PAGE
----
Robert Bellah, the Sociologist of American Religion Who Went against the Secular Grain

At a time when the social sciences were increasingly indifferent or even hostile to religion, the American sociologist Robert Bellah—who died ten years ago—was intensely focused on the role of ritual and belief in shaping human life. Perhaps the most prominent scholar in his field during the 1960s and 70s, Bellah is best known for his analyses of what he called the “American civil religion.” He was, in Matthew Rose’s estimation, the last great thinker of the religious left, and his admirers included liberal politicians like Walter Mondale and Jimmy Carter as well as the conservative Catholic thinkers Richard John Neuhaus and Michael Novak. Rose writes:

Bellah strongly disagreed [with those who felt] that America’s lack of an established church and its freedom of religion made it a secular society. America was and remained a country with a sacred center on which the legitimacy of its ideals and institutions depended. Bellah called this America’s “civil religion.” He defined the term sociologically. It described the rituals, symbols, and language of civic life, not the private beliefs of individuals.

Bellah maintained that, when viewed from this perspective, America clearly possessed . . . its own civic rituals, liturgical calendar, and holy documents, as well as its own saints, prophets, martyrs, hymns, and pilgrimage sites. Bellah insisted that this national cult’s celebration was not purely ceremonial. Nor did it worship what the sociologist Will Herberg had dismissively termed the “American way of life.” “The American civil religion is not the worship of the American nation,” Bellah wrote, “but an understanding of the American experience in the light of ultimate and universal reality.”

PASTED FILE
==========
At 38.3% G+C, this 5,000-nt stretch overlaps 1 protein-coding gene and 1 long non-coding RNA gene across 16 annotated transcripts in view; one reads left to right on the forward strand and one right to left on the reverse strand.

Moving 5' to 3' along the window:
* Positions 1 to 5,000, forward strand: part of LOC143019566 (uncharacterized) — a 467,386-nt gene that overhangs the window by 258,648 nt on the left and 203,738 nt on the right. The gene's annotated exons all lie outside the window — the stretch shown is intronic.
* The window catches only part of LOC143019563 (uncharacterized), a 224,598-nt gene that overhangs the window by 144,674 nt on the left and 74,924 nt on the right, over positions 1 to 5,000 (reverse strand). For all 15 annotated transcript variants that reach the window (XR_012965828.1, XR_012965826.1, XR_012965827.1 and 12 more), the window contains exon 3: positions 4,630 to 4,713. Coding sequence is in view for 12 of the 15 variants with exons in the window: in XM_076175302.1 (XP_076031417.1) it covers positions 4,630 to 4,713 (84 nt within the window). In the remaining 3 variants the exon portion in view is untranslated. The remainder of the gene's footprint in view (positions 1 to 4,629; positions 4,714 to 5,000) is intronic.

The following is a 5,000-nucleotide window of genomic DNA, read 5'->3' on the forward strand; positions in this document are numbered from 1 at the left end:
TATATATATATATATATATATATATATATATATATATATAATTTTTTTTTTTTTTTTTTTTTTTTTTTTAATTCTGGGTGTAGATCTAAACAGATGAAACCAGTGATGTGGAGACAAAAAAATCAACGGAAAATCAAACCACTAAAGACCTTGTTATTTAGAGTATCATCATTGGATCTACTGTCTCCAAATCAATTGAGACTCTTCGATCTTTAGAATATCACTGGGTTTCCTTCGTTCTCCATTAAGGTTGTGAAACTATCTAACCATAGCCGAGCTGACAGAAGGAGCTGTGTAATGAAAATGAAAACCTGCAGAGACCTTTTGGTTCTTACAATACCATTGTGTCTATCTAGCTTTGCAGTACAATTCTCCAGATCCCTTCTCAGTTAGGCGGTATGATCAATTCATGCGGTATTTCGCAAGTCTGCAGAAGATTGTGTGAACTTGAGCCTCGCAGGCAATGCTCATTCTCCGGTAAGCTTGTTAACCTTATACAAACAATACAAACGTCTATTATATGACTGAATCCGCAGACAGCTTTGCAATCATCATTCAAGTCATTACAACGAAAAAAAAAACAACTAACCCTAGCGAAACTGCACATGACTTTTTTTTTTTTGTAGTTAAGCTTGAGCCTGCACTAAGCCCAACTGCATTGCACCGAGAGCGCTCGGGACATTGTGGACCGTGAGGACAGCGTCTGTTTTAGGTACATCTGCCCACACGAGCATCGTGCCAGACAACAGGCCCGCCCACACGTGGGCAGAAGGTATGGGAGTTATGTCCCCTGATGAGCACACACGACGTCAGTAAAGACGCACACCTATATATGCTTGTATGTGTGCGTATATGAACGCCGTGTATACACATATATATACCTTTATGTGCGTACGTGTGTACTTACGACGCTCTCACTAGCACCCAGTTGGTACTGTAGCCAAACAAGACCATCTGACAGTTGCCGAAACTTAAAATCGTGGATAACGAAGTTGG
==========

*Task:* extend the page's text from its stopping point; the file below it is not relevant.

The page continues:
But he also denied that America was a “Christian nation,” even if its civic life was suffused with biblical symbols and themes. America’s civil religion was its ingenious solution for religious pluralism, allowing people of different traditions to unite in pursuit of shared purposes. It did not settle political disagreements, of course, or prevent injustices. But according to Bellah, it provided the moral grammar through which Americans of different backgrounds and faiths could discuss the meaning of their common life.

Read more at Commonweal

More about: American Religion, Civil religion, Sociology

Planning for the Day after the War in the Gaza Strip

At the center of much political debate in Israel during the past week, as well as, reportedly, of disagreement between Jerusalem and Washington, is the problem of how Gaza should be governed if not by Hamas. Thus far, the IDF has only held on to small parts of the Strip from which it has cleared out the terrorists. Michael Oren lays out the parameters of this debate over what he has previous called Israel’s unsolvable problem, and sets forth ten principles that any plan should adhere to. Herewith, the first five:

  1. Israel retains total security control in Gaza, including control of all borders and crossings, until Hamas is demonstrably defeated. Operations continue in Rafah and elsewhere following effective civilian evacuations. Military and diplomatic efforts to secure the hostages’ release continue unabated.
  2. Civil affairs, including health services and aid distribution, are administered by Gazans unaffiliated with Hamas. The model will be Area B of Judea and Samaria, where Israel is in charge of security and Palestinians are responsible for the civil administration.
  3. The civil administration is supervised by the Palestinian Authority once it is “revitalized.” The PA first meets benchmarks for ending corruption and establishing transparent institutions. The designation and fulfillment of the benchmarks is carried out in coordination with Israel.
  4. The United States sends a greatly expanded and improved version of the Dayton Mission that trained PA police forces in Gaza after Israel’s disengagement.
  5. Abraham Accords countries launch a major inter-Arab initiative to rebuild and modernize Gaza.

Read more at Times of Israel

More about: Gaza Strip, Gaza War 2023, Israeli Security, U.S.-Israel relationship